Jacomb v Australian Municipal Administrative Clerical & Services Union

The substantive claim in Jacomb concerned the respondent union's rule that a minimum number of its office-holders had to be female, and particularly whether or not that rule amounted to sex discrimination under equal opportunity legislation.[10] The applicant issued a subpoena against the respondent union (so this was a case where the subpoena recipient was a party, not a stranger to the litigation). Among other things, the subpoena ordered the union to produce a list of certain union members, a list which was also to reveal specified details about each of those members (eg job title, employer and employment status). The list was to be accurate as at a specified date (more than two years prior to the issue of the subpoena).

No such list existed, although it appears from the judgment that the respondent union might have been capable of creating such a list from information in its computerised records, albeit at considerable cost and only with the help of external IT consultants. Justice Heerey identified as a 'point of principle' the question: can a subpoena recipient be obliged to generate a document that does not exist?

In a short judgment, Justice Heerey accepted the submissions of the respondent union's counsel that 'information which has to be created by the application of computer expertise, possibly at considerable expense from outside consultants' is not 'a document' (as relevantly defined). As a result, a subpoena recipient cannot be obliged to create a new document containing that information. Justice Heerey drew the distinction between having to create a new document in this way, and simply printing out in hardcopy form information that is stored on a computer in electronic form.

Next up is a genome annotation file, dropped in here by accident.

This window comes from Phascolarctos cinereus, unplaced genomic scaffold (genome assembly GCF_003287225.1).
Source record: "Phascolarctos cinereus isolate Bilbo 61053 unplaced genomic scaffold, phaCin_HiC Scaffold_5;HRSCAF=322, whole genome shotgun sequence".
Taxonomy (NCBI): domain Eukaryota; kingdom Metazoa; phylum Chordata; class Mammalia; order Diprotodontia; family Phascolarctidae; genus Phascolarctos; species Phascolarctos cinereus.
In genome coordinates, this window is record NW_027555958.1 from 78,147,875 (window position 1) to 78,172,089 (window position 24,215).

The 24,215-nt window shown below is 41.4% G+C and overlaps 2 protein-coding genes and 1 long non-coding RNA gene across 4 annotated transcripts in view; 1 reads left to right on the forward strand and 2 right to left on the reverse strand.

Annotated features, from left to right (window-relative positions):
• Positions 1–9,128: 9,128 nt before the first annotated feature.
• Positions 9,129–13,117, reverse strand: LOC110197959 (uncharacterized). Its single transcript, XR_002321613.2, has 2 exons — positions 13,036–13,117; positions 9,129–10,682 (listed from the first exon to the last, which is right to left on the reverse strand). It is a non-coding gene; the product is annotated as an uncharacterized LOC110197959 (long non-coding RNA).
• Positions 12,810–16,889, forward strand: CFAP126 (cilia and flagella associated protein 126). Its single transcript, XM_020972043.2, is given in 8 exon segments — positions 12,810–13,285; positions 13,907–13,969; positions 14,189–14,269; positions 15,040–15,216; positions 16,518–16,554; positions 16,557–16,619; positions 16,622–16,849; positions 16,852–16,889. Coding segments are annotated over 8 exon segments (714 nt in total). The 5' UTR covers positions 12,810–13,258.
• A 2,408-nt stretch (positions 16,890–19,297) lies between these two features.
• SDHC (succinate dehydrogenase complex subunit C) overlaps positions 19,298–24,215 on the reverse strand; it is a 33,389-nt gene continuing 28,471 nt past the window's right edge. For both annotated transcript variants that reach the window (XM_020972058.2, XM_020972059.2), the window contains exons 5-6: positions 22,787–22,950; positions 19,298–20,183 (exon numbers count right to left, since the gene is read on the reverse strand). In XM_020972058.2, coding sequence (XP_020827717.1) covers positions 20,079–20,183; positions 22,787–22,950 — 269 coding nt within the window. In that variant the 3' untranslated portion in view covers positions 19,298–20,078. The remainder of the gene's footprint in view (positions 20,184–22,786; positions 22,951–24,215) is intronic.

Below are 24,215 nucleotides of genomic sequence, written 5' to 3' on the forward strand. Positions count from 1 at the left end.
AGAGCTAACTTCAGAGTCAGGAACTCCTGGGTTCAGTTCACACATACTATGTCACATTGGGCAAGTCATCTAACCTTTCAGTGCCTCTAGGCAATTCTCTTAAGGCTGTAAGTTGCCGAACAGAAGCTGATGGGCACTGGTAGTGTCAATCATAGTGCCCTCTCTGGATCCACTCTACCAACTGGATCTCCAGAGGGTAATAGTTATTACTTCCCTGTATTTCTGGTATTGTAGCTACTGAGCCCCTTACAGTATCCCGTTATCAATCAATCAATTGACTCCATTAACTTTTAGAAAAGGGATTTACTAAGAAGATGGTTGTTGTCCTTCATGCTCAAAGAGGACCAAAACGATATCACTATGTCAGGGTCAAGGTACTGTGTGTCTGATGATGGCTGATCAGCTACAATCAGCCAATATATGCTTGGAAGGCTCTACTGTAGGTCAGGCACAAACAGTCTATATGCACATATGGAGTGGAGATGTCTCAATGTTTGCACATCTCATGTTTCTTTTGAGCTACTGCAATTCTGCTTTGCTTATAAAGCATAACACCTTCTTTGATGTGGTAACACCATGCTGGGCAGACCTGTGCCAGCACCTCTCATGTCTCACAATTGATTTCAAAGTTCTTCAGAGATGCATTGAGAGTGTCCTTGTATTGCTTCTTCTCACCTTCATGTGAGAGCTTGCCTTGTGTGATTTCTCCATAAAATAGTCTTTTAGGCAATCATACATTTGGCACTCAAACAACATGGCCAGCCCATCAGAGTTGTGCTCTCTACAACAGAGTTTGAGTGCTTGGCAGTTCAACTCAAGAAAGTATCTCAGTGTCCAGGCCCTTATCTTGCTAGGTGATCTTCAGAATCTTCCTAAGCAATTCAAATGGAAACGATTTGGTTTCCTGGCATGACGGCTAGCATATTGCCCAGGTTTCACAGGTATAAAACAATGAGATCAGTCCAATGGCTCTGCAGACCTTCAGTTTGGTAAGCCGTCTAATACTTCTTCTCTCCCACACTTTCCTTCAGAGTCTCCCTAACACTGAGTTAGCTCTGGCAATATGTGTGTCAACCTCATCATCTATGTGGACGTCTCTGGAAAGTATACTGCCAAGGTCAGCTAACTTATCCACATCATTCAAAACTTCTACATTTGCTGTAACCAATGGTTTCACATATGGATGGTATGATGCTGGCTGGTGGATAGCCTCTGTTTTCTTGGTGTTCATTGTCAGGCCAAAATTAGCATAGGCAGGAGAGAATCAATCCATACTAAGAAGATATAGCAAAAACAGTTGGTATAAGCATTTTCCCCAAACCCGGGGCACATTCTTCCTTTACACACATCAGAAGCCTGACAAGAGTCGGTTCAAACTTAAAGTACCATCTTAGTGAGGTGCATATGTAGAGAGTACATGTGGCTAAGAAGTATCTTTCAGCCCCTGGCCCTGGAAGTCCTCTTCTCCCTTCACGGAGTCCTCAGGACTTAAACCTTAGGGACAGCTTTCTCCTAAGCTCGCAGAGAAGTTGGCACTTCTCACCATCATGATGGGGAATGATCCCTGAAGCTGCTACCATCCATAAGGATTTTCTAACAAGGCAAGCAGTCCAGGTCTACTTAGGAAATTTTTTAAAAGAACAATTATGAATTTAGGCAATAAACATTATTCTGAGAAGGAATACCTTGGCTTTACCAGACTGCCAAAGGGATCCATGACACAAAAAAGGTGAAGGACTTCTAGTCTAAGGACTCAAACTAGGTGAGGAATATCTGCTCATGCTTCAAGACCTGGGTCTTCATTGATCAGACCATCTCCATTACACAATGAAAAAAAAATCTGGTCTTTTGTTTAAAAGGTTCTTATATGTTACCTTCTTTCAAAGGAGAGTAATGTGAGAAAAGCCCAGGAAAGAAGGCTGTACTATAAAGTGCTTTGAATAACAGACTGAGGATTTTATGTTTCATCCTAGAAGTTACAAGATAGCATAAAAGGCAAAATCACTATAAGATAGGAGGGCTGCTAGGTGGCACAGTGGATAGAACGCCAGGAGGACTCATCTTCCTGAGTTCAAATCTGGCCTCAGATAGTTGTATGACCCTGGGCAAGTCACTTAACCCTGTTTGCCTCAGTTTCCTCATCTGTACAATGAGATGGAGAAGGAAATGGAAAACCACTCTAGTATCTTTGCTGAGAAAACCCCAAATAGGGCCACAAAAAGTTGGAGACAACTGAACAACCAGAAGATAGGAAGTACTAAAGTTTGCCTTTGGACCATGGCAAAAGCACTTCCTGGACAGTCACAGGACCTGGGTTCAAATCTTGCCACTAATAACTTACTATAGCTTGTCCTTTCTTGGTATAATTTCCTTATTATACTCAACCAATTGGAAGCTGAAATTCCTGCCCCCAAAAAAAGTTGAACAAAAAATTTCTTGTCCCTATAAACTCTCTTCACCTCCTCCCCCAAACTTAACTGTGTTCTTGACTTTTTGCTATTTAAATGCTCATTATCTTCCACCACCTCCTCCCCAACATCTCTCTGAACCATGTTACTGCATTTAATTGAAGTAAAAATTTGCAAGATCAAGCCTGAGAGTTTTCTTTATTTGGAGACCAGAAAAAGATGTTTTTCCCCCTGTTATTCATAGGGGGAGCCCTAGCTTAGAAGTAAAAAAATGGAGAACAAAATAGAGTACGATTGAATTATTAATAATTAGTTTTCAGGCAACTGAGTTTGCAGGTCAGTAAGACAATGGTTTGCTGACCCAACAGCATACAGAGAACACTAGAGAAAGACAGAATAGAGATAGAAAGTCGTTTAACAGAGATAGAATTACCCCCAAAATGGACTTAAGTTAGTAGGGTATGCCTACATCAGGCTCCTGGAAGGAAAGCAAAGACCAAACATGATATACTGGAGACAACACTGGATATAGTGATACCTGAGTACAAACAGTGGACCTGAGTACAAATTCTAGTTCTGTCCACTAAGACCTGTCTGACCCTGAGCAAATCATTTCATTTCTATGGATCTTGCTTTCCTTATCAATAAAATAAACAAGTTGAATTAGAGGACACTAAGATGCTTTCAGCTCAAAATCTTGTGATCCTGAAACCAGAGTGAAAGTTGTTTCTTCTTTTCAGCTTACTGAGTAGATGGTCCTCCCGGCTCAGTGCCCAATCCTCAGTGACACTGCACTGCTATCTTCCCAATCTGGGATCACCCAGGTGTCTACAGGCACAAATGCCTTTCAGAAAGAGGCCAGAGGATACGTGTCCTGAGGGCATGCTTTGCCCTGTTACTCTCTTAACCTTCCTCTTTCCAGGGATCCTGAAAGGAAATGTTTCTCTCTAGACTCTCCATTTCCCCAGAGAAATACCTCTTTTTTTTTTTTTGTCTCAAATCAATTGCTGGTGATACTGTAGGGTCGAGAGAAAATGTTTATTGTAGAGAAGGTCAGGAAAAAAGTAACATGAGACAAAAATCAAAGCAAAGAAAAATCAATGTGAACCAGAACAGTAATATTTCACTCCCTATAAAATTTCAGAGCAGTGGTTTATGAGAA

So what does this mean for subpoena recipients? Justice Heerey's judgment will certainly be a useful tool to be deployed when resisting subpoenas. If a subpoena recipient can show that the subpoena requires the production of a document that does not exist, or put another way, if it requires the recipient to process or calculate new information (or a new arrangement of existing information), especially where this takes time and effort, then this might mean that the recipient can have the subpoena set aside.

But subpoena recipients should not get carried away with the decision in Jacomb. It is not a comprehensive statement of how subpoenas may be used to collect evidence from third party-held computers. It really only deals with two extremes: one, the subpoena that seeks computer-stored information that can simply be printed off (the recipient must comply with such a subpoena); and two, the subpoena that seeks a document containing information that has to be created using external computer expertise and at considerable expense (the recipient need not comply with such a subpoena).

Subpoenas that fall somewhere between the two extremes are not dealt with. It remains unclear whether a recipient must comply with a subpoena that seeks a document containing information that does not exist but that could be created without substantive expertise or expense (eg if it were straightforward to calculate averages or aggregates of figures that are held on the recipient's computer). Or a subpoena that seeks a document containing information that is stored across a number of computers. Or one that seeks information that does exist but the retrieval of which would require the computer to be reprogrammed.

The remaining uncertainty would be alleviated by a practice direction or equivalent. Something that sets out, to the extent it is possible, how the courts will deal with subpoenas that require the recipients to extract data from one or more computers, particularly where that data does not currently exist in the form in which it is sought.

Finally, subpoena recipients should also be aware that a successful challenge to a subpoena might not prove to be the end of the matter for them. There is more than one way to skin a cat. If a subpoena fails, the determined litigant might be able to find other procedures for collecting documentary evidence from third parties. For example, by way of a third party discovery order, a subpoena ordering production of a document containing all underlying data (from which the subpoena issuer could create the document it ultimately desires), a subpoena ordering the recipient to attend and give oral evidence (which might cover some of the information not covered in the subpoena to produce), or an order under the courts' wide general powers.